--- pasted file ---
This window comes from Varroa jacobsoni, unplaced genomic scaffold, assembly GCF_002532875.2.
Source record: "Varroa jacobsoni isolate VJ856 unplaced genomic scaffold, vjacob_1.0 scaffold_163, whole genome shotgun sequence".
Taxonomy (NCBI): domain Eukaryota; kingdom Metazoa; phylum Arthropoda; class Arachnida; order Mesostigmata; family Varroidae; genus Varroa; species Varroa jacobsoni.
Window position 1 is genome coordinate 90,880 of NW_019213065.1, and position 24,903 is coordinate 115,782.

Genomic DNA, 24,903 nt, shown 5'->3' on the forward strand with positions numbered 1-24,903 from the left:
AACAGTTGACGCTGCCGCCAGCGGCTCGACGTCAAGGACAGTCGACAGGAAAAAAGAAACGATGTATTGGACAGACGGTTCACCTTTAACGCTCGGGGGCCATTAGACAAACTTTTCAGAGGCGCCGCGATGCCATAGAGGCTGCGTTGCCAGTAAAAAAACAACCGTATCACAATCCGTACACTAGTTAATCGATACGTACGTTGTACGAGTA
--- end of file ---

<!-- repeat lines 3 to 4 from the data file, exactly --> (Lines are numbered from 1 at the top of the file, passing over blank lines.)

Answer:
Taxonomy (NCBI): domain Eukaryota; kingdom Metazoa; phylum Arthropoda; class Arachnida; order Mesostigmata; family Varroidae; genus Varroa; species Varroa jacobsoni.
Window position 1 is genome coordinate 90,880 of NW_019213065.1, and position 24,903 is coordinate 115,782.